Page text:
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January 13, 2018

Every Thought Captive, a weekly devotional from Park Cities Presbyterian Church (PCA) January 12, 2018

We Are Beggars; This Is True

by Matt Fray

The Lame Beggar Healed
Now Peter and John were going up to the temple at the hour of prayer, the ninth hour. That is, 3 p.m. And a man lame from birth was being carried, whom they laid daily at the gate of the temple that is called the Beautiful Gate to ask alms of those entering the temple. Seeing Peter and John about to go into the temple, he asked to receive alms. And Peter directed his gaze at him, as did John, and said, "Look at us." And he fixed his attention on them, expecting to receive something from them. But Peter said, "I have no silver and gold, but what I do have I give to you. In the name of Jesus Christ of Nazareth, rise up and walk!" And he took him by the right hand and raised him up, and immediately his feet and ankles were made strong.

And leaping up he stood and began to walk, and entered the temple with them, walking and leaping and praising God. And all the people saw him walking and praising God, and recognized him as the one who sat at the Beautiful Gate of the temple, asking for alms. And they were filled with wonder and amazement at what had happened to him.

Peter Speaks in Solomon's Portico
While he clung to Peter and John, all the people, utterly astounded, ran together to them in the portico called Solomon's. And when Peter saw it he addressed the people: "Men of Israel, why do you wonder at this, or why do you stare at us, as though by our own power or piety we have made him walk?

Acts 3:1-12(https://pcpc.us1.list-manage.com/track/click?u=eba67192d3a27da52e93fefb8&id=31a2371858&e=82a9a8f89)

On February 18, 1546, Martin Luther died. In his pocket was found a piece of paper with this statement written on it: “We are beggars; this is true.” These words might have seemed mysterious at first, but those who knew Luther well quickly realized that he was not describing material poverty, but spiritual poverty. In other words, in God’s sight, we are so spiritually weak and needy that we are like beggars before Him. While most of us would agree that Luther is a credible source of great wisdom, we all must agree that Jesus is the one from whose lips we receive divine wisdom itself. And Jesus, too, promotes the truth of our lowly spiritual condition.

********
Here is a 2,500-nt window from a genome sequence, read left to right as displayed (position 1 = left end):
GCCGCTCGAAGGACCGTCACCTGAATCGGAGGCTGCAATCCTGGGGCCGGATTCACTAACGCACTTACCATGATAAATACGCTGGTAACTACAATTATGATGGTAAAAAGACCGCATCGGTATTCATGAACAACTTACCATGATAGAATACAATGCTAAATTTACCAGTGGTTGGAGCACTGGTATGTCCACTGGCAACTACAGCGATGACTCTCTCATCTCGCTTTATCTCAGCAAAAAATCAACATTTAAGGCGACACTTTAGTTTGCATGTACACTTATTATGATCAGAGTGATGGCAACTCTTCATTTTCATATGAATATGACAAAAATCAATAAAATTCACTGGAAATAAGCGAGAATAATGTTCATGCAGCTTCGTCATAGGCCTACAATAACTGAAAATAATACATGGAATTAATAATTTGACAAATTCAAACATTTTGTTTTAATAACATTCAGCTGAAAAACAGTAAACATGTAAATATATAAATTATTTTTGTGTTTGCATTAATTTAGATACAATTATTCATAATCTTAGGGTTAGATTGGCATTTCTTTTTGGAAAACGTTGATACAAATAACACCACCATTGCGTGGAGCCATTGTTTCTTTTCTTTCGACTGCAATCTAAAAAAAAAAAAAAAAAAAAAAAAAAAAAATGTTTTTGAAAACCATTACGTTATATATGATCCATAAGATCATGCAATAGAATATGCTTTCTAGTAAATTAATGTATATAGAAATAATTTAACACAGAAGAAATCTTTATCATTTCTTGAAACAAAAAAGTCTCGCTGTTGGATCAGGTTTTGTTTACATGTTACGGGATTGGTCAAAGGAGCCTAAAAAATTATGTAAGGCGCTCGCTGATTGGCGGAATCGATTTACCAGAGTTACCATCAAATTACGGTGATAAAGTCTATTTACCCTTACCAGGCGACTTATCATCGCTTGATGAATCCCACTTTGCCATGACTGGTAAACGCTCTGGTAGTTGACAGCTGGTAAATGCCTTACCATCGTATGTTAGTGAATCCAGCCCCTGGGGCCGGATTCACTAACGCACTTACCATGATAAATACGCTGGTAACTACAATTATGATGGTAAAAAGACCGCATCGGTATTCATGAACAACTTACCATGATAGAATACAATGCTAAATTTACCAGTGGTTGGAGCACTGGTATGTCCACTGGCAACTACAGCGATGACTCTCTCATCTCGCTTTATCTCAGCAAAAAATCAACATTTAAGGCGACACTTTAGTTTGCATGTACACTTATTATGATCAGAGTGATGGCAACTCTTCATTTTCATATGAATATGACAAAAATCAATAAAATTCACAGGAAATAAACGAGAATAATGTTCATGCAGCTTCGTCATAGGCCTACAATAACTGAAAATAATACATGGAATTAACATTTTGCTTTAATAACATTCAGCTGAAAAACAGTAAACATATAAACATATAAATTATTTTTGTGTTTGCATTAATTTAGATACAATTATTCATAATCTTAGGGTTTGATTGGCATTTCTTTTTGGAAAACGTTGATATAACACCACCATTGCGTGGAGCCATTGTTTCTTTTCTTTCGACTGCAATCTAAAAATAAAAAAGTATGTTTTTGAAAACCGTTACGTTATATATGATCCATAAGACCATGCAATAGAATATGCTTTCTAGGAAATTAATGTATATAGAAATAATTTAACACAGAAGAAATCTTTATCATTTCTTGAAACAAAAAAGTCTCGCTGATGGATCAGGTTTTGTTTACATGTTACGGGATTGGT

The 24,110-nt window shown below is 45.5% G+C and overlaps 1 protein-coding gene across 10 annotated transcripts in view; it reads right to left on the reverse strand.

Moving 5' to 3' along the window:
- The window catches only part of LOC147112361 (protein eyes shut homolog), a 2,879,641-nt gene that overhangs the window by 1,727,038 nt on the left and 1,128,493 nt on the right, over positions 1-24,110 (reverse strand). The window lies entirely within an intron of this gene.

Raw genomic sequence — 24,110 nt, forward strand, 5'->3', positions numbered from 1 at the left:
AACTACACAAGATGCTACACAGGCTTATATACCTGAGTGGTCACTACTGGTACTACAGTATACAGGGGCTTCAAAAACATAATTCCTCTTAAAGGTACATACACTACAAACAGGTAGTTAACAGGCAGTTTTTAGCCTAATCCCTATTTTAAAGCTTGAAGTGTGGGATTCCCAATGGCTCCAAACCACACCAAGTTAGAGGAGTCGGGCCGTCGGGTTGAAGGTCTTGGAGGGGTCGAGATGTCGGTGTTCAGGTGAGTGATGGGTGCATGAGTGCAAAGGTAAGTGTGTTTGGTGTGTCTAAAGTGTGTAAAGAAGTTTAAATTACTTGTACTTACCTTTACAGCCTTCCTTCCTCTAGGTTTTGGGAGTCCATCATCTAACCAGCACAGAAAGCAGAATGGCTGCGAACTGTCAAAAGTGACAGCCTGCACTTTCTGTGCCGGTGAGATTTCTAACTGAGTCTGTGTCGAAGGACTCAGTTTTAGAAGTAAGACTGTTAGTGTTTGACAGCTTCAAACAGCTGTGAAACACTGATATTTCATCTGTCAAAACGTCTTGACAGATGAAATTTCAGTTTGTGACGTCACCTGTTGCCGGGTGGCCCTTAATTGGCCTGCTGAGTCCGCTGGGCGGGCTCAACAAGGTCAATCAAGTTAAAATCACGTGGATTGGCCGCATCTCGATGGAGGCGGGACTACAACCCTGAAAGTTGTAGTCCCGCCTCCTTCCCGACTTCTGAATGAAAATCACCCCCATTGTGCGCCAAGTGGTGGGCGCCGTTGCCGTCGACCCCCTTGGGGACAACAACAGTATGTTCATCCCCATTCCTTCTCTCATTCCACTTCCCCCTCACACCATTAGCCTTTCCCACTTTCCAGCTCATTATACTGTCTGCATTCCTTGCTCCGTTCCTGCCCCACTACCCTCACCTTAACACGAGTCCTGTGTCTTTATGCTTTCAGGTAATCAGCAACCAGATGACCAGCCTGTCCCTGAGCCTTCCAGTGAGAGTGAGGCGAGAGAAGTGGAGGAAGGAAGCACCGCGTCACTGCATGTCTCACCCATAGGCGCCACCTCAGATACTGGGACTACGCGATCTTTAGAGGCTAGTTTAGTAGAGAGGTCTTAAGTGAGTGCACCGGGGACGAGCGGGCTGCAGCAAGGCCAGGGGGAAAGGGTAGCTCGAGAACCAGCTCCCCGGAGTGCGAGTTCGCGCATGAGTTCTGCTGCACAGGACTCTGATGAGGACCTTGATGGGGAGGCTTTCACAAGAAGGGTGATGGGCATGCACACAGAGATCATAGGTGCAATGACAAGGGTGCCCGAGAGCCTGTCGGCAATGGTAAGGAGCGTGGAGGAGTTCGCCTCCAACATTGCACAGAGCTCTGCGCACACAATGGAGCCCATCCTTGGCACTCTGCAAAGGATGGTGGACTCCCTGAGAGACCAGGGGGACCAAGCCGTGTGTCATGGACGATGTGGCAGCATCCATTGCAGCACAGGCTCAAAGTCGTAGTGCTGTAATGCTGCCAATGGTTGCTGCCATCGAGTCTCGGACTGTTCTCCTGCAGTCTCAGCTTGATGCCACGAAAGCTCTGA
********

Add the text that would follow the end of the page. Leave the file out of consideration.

Amazingly, Jesus goes even further than Luther. Jesus not only affirms the truth that we are people of great spiritual need, but that is a good and even happy reality. We see this as Jesus begins his most famous sermon, The Sermon on the Mount (Matthew 5-7). Jesus’ opening words in this great sermon are commonly known as the Beatitudes (Matthew 5:2-12), a description of the attributes and attitudes that should characterize us as Christians. Both counter-cultural and counter-intuitive, the Beatitudes present a vision of the good life that is marked by humility, need, and even mistreatment. In the Kingdom of God, those things which the world despises as weak and pitiable, God exalts as strong and enviable. And Jesus begins the Beatitudes with perhaps the most surprising attribute and attitude of all, saying, “Blessed are the poor in spirit, for theirs is the Kingdom of God (Matthew 5:3).”

What does it mean to be poor in spirit? To be poor in spirit means having an attitude that reflects our attribute of spiritual poverty. This attitude is not mere pessimism or self-pity; it’s origin is not from our own heart or mind. Rather, it is an attitude of abiding humility that takes root in our souls when we learn the uncomfortable truth of who we are before God. In God’s eyes, we are not merely imperfect, but altogether unrighteous (Romans 3:10). Before His holiness, we are not only guilty, but condemned to the punishment of death (Romans 6:23). To be poor in spirit is to not only see these realities, but to feel in our bones the tragedy and humility of them personally.

Why does Jesus say it is a good and happy thing to be poor in spirit? Because it is only when we see our poverty that we can see and receive the riches of Jesus’ grace by faith. It is only when we feel the weight of hell’s justice that we, in turning to Jesus, can inherit the Kingdom of Heaven. This is the upside-down, inside-out nature of the Kingdom of God: abundant provision in Jesus Christ for those who see, feel, and openly acknowledge their need of Him. So while many of us try to keep our deep sense of spiritual weakness, corruption, and need hidden, Jesus calls us to own it and to bring it into the light of His glorious grace.

To possess a genuine attitude of spiritual poverty, we must turn away from our natural inclination to compare ourselves to other people and, instead, compare ourselves to God. Or to put it more accurately, we must stop looking at ourselves with the world’s mirror and look at ourselves with God’s mirror; we must see who we are in God’s holy sight. This is what led to the great expressions of spiritual poverty found in the Bible on the lips of people like Isaiah (Isaiah 6:5), Mary (Luke 1:46-48), and Paul (Philippians 3:8-9). As the famous English preacher Martyn Lloyd-Jones said,